* Coal stockpile triple at Australia's Dalrymple port
* Uncertain if mines will resume production soon
* Macarthur shipping again, force majeure still stands (Adds map of Queensland mines, recasts)
By James Regan and Rebekah Kebede
SYDNEY/PERTH, Jan 5 (Reuters) - Australia's largest coal export terminal, Dalrymple Bay, had coal inventories of around 700,000 tonnes on Wednesday, about three times up from last week as receding floodwaters allowed more rail lines from Queensland collieries to operate.
But logistical problems caused by floods in Australia's largest coal producing state persist, with some lines hauling coal from Outback mines expected to remain at least partially underwater for another week -- longer if the rains return.
The worst flooding in decades has affected an area the size of Germany and France and created an archipelago of towns amid a muddy inland sea.
Analysts are forecasting higher coal prices in months to come as coal users scramble to find supplies elsewhere.
Port officials at Dalrymple Bay are also worried that coal stocks will drop again if mines are unable to resume production soon. An extended period without coal production would lead stockpiles at mine sites to run out, bringing much of Australia's coal export industry to a halt.
Seventy-five per cent of Queensland's mines are currently not operating because of flooding, according to Queensland state premier Anna Bligh.
At least 46 mines representing about 80 percent of Australia's total metallurgical coal exports alone have likely been affected by the torrential rains, either directly as rains and flooding slow or halt production or due to rail disruptions, Ben Willacy, an analyst with Wood Mackenzie in Sydney, said.
Over one month this would result in 14 million tonnes of lost coal production, Willacy said.
Since early December coal miners have been invoking force majeure declarations to protect themselves against lawsuits for cancelled export contracts.
Still the floods may not have an impact on Australia's total coal production this year as long as mining companies can make up for lost time once operations return to normal, according to Willacy.
SIGNS OF RECOVERY
Macarthur Coal , the worlds largest producer of seaborne low volatile pulverised injection coal, has resumed shipments to the port after the key Goonyella rail corridor reopened, but also warned future shipments will depend on the availability of coal.
The company said its force majeure declaration on Dec. 3 remained in place due to the heavy rains, which last week swamped the Bowen Basin colliery district and flooded mines.
"Once the pits are free of water, we'll have more coal exposed that can be processed and transported, but it is not possible to predict when we will return to a steady state of mining as that largely depends on any future rain," Macarthur managing director Nicole Hollows said.
In Australia, like most everywhere in the world, coal is shipped along rail corridors to export ports.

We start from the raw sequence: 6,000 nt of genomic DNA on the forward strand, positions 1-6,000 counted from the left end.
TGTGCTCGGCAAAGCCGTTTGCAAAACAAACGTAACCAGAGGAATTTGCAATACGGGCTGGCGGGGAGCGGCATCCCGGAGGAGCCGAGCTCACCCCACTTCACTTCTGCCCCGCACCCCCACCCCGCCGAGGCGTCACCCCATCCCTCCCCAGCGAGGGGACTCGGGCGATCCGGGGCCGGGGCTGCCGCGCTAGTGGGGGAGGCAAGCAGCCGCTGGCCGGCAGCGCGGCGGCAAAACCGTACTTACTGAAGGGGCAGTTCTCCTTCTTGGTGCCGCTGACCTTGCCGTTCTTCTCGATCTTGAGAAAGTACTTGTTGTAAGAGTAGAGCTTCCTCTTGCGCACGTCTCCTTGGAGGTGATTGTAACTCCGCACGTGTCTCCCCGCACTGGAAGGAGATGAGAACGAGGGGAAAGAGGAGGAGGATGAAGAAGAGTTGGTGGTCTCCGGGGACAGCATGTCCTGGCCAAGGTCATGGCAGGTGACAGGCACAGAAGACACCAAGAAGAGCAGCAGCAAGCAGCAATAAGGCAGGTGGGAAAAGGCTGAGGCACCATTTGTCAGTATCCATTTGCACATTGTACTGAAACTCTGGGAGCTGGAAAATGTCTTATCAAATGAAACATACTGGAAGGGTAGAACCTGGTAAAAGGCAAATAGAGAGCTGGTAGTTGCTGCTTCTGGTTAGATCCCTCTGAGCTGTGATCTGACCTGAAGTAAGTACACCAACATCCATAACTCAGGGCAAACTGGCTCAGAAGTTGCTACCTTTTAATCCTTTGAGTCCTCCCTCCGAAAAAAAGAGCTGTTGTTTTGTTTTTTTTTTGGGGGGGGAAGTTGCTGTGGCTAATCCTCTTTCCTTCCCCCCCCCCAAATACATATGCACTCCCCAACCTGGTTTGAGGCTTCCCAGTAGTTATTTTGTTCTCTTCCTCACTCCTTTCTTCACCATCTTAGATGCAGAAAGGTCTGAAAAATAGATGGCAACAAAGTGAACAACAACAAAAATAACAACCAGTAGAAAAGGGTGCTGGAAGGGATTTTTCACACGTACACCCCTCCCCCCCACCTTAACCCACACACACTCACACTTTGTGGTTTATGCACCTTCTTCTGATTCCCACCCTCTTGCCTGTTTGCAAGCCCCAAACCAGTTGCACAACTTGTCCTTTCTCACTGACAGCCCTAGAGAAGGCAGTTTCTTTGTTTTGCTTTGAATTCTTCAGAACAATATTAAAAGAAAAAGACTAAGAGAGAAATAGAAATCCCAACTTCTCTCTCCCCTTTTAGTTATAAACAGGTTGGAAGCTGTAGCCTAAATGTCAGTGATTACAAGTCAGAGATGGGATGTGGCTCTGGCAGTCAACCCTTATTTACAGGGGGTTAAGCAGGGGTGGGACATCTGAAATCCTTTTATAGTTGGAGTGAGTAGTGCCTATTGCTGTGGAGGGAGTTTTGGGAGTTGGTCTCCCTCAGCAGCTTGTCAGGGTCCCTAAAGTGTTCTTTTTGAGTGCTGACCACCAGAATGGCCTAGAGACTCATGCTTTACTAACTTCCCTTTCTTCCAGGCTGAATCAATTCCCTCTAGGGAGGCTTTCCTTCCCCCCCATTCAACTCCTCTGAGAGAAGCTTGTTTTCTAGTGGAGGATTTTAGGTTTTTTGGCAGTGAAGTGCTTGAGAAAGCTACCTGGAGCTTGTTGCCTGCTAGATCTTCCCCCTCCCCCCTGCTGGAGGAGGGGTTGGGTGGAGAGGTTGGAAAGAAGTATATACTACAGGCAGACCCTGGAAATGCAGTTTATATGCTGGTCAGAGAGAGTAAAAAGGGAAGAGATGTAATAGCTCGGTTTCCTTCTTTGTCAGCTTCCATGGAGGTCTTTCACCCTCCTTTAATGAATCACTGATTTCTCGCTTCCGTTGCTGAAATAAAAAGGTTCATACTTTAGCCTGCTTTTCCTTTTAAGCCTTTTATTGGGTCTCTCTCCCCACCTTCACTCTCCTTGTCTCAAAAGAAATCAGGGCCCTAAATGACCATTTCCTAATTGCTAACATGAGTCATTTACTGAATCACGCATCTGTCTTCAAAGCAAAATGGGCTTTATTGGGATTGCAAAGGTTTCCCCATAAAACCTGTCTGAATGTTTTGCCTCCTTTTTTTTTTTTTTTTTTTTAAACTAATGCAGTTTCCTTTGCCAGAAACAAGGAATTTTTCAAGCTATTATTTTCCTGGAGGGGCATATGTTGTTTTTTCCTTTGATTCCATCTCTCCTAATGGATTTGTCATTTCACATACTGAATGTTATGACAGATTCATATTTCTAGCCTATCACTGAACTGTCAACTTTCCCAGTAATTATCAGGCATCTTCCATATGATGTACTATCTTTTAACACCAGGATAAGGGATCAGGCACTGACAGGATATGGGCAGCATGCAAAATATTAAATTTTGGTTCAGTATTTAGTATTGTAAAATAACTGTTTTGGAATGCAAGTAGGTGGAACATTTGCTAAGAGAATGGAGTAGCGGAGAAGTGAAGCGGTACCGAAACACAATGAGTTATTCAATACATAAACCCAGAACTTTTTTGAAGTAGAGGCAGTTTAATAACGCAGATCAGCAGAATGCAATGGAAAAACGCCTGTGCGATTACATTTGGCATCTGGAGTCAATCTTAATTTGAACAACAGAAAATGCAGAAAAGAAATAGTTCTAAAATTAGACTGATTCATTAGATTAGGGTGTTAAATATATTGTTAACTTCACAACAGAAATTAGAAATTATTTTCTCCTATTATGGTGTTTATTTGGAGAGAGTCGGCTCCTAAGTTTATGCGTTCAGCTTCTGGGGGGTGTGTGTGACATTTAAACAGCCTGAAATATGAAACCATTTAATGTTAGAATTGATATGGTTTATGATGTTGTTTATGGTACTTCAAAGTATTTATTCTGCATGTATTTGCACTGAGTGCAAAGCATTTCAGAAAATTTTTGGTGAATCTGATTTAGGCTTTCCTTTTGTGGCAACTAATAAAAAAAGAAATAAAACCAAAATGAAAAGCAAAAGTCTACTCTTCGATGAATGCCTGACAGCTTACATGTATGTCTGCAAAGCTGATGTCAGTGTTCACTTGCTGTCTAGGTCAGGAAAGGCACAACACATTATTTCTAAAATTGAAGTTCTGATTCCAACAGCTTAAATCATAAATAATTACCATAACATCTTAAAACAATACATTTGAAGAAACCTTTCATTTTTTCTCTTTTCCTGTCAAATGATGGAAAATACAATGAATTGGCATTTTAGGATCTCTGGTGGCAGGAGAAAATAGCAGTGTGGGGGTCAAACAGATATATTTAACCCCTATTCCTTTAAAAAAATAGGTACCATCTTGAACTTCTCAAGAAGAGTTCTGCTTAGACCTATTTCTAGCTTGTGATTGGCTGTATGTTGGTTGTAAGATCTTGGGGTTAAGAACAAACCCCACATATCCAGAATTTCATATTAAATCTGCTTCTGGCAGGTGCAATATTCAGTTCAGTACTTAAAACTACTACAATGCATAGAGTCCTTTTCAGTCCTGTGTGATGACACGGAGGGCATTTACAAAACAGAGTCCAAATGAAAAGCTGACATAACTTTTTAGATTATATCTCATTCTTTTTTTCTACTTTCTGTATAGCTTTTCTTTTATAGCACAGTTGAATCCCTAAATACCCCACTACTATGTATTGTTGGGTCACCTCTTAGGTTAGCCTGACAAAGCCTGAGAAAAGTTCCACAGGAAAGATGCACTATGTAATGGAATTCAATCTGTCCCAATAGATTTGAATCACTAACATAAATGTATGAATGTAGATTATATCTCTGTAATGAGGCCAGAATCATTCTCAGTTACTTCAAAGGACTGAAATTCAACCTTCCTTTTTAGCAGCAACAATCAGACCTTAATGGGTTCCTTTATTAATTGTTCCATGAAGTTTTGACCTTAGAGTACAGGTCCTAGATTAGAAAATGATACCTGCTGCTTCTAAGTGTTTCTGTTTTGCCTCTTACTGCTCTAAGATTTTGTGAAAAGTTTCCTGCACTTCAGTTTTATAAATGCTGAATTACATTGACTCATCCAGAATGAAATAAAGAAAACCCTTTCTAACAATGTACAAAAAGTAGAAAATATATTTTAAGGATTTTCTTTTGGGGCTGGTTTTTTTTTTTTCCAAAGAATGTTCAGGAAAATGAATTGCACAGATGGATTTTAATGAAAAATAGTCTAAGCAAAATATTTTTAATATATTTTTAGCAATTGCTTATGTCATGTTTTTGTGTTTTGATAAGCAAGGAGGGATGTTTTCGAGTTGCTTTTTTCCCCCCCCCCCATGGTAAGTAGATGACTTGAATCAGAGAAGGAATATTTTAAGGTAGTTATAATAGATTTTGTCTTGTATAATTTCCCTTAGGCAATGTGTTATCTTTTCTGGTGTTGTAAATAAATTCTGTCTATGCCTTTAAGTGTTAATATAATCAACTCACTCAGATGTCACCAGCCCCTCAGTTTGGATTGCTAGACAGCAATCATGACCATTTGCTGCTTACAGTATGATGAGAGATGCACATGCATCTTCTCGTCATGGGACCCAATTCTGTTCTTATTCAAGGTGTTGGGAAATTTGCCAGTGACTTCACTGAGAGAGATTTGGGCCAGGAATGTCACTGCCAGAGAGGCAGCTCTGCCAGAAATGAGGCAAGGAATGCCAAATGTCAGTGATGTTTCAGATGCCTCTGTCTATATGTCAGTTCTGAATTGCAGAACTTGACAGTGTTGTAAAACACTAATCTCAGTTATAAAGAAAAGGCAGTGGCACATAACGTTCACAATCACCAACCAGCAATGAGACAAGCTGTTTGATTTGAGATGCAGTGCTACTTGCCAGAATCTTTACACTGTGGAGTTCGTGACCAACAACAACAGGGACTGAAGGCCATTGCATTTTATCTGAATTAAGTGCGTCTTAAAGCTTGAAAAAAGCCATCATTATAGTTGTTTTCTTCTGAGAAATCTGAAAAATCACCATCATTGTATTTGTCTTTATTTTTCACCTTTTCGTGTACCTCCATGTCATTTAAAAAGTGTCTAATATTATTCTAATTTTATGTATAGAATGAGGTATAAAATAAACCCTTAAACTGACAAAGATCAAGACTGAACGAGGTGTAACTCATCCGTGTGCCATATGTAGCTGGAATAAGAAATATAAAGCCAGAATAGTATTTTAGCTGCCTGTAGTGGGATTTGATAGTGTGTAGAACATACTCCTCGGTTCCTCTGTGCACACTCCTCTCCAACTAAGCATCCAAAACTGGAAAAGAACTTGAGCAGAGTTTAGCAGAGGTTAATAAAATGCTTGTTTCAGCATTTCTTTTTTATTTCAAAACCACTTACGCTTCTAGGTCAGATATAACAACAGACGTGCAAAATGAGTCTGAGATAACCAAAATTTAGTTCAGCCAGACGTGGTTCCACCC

Although QR National has re-opened its Goonyella and Moura rail lines, the company said Wednesday that it expected parts of its Blackwater coal rail system to remain flooded for another week. [ID:nL3E7C5026]
Last week, Dalrymple, which mostly loads ships bound for Asian steel mills with metallurgical coal, was holding only about 200,000 tonnes of coal against an ideal stockpile of 1.2 million tonnes.
The port was now receiving about 230,000 tonnes of coal a day, or some 23 trainloads, slightly below the maximum it can handle, according to the port spokesman.
"My concern is that I think we are drawing down from mine stockpiles. Once we exhaust those stockpiles we will get an indication of just how severe the mine production issues are," he said.
Two of the largest coal mines, Rio Tinto's Blair Athol mine and Xstrata's Oaky Creek mine, were each holding about 600,000 tonnes of coal in stockpiles, while AngloAmerican's German Creek mine holds about 700,000 tonnes, according to Dalrymple Bay's spokesman.
"If we are drawing down 200,000 tonnes-plus per day, it's not going to take long to draw down those stocks," he said.
"These mine areas are going to be affected for months to come," said Jess Carey, a flood forecaster for the Australian Bureau of Meteorology.
"In terms of river levels, they might recede by next week but these big mining establishments are obviously going to feel the effects for months to come," Carey said.
Despite the bad weather, Macarthur said, coal sales for the six months to Dec. 31 were 2.4 million tonnes, in line with guidance provided to the market in mid-December.
But Macarthur also said net profit after tax for the first half of the 2011 financial year would be at the lower end of its Dec. 16 guidance of between A$97 million and A$102 million.
Analysts are forecasting spot metallurgical coal prices are set to move sharply higher as Asia's steel mills scour the globe for new suppliers to cover production lost to Australian floods.
Spot prices for coking coal are hovering around $250 a tonne, according to coal analysts and traders, more than 10 percent over the industry benchmark of $225 a tonne, free on board, negotiated between BHP Billiton and Japanese steelmakers for the first quarter of 2011.
Pressure to find coal elsewhere is now expected to lift spot prices close to $300 a tonne in the next few weeks, a level last seen when Australian collieries flooded in 2008
Australia's 159 million tonnes of coking coal exports -- the majority mined in Queensland -- in 2010 accounted for nearly two thirds of global shipments, according to preliminary government figures.
Although the state's coal operations have been heavily impacted, Queensland's nascent coal seam gas industry has been minimally impacted, according to BG Group , Santos and Origin Energy , who all operate coal seam gas wells in the area. (Additional reporting by Amy Pyett; Editing by Michael Urquhart)